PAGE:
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NASA Establishes Contact with Famed Pioneer 10 Spacecraft

Illustration showing directions spacecraft are going.
Diagram of spacecraft trajectories.

NASA scientists have announced that they have contacted Pioneer 10, the plucky small spacecraft launched 29 years ago, ending speculation that its signal had finally fallen silent.

In a test of communication technologies for future interstellar missions, scientists operating a radio telescope antenna in Madrid, Spain established contact with the small spacecraft on Saturday, April 28, 2001 at 10:27 a.m. PDT (GMT 17:27:30). It was the first time the spacecraft had been heard since August of 2000.

"Pioneer 10 lives on," declared Pioneer 10 Project Manager Dr. Larry Lasher of NASA Ames Research Center, Moffett Field, CA. "The fact that we can still stay connected with the spacecraft is fantastic. We are overjoyed," Lasher added.

"We have been listening for the Pioneer 10 signal in a one-way downlink non-coherent transmission mode since last summer with no success," Lasher said. "We therefore concluded that in order for Pioneer 10 to talk to us, we need to talk to it." A signal was sent to the spacecraft, which locked onto it and returned a signal to the Madrid facility.

Now orbiting 7 billion miles from Earth, well outside the solar system, Pioneer 10 was launched on March 2, 1972. Pioneer 10 was the first spacecraft to pass through the asteroid belt and the first to obtain close-up images of Jupiter. During the passage by Jupiter, Pioneer 10 also charted Jupiter's intense radiation belts, located the planet's magnetic field, and discovered that Jupiter is predominantly a liquid planet.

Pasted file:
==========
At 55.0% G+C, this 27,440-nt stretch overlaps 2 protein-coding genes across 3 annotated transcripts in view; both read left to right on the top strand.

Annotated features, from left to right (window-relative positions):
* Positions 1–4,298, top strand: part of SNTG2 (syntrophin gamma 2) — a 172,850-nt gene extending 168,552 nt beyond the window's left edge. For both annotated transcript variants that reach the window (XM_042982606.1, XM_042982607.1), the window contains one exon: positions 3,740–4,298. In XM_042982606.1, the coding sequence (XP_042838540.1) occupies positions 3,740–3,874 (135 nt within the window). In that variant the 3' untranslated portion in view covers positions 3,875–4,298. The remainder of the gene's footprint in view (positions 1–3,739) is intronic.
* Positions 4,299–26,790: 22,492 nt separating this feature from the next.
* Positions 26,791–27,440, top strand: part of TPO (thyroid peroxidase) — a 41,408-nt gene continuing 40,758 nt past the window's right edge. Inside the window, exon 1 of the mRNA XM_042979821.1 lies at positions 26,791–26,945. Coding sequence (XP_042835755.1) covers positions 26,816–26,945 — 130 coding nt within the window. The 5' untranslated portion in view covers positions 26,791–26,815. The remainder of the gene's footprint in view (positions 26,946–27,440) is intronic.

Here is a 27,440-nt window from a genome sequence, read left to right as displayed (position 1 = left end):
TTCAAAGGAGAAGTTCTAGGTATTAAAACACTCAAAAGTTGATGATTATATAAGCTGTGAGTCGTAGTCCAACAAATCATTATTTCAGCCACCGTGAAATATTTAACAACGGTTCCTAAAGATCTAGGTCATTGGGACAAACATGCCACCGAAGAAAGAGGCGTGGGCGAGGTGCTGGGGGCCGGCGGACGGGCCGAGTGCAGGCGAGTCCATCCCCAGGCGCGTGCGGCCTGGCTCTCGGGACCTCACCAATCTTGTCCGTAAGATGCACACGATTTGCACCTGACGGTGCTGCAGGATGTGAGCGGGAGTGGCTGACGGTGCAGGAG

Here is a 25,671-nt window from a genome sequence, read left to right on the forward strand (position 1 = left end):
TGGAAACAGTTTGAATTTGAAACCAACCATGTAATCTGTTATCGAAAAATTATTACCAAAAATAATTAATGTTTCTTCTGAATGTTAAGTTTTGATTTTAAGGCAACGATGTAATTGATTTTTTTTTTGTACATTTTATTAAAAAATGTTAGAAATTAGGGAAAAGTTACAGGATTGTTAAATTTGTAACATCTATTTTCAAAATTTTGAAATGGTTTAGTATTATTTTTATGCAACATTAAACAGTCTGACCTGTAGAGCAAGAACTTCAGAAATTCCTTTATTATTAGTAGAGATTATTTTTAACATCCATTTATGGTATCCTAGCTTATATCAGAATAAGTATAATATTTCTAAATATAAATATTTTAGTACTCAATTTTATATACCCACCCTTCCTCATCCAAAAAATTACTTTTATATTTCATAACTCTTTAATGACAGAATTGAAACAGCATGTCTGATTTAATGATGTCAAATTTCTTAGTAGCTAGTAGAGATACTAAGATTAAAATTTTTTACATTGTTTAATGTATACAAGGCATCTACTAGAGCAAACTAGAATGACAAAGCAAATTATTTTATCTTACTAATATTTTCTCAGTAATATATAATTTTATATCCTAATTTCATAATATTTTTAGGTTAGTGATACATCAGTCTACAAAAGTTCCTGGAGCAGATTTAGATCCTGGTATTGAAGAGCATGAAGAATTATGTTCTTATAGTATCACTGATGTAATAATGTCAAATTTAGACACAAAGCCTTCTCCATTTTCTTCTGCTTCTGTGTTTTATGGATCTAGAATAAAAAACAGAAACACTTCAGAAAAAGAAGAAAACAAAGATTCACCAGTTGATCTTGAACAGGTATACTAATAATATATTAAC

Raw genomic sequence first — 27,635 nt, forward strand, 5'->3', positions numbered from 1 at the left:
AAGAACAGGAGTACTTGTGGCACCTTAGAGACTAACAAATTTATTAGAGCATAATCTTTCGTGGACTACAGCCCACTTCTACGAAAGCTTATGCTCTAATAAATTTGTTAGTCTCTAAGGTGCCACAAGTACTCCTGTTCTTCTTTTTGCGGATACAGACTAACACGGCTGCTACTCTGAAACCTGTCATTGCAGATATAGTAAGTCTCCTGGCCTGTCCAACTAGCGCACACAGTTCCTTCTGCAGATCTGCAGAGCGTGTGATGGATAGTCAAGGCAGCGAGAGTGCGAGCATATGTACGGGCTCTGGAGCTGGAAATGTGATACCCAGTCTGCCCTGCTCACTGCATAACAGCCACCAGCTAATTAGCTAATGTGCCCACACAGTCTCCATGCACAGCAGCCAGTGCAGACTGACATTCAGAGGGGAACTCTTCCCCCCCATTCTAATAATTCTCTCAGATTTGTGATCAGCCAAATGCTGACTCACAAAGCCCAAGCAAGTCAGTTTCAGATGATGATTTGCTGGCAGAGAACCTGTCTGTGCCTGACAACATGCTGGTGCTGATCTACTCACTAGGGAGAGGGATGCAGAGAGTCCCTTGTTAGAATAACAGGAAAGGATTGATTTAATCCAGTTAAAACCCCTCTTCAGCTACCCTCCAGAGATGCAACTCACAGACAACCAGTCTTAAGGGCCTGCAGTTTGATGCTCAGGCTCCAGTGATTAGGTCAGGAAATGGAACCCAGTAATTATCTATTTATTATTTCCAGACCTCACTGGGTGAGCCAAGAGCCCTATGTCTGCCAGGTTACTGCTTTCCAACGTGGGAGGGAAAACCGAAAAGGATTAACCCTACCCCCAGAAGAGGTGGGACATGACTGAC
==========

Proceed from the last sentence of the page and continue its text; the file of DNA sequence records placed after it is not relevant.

Following its encounter with Jupiter, Pioneer 10 explored the outer regions of the solar system, studying energetic particles from the sun, and cosmic rays entering our portion of the Milky Way. In 1983, it became the first man-made object to leave the solar system when it passed the orbit of distant Pluto. The spacecraft continued to make valuable scientific investigations in the outer regions of our solar system until its mission ended on March 31, 1997. When the mission formally ended, Pioneer 10 was at a distance of 6.28 billion miles (10.10 billion km) from Earth.

At that distance, it took over 9 hours 43 minutes for the radio signal (traveling at the speed of light) to reach Earth.

Pioneer 10 carries the now-famous gold plaque with an image of a man and a woman and goodwill information about Earth.

Pioneer 10 is currently 7.29 billion miles from Earth, traveling at 27,830 miles per hour, relative to the sun. At that distance, the signals take 21 hours 45 minutes to make the round trip between Earth and the spacecraft. Pioneer 10's weak signal continues to be tracked by the Deep Space Network as it heads toward the constellation Taurus, where it will pass the nearest star in about 2 million years.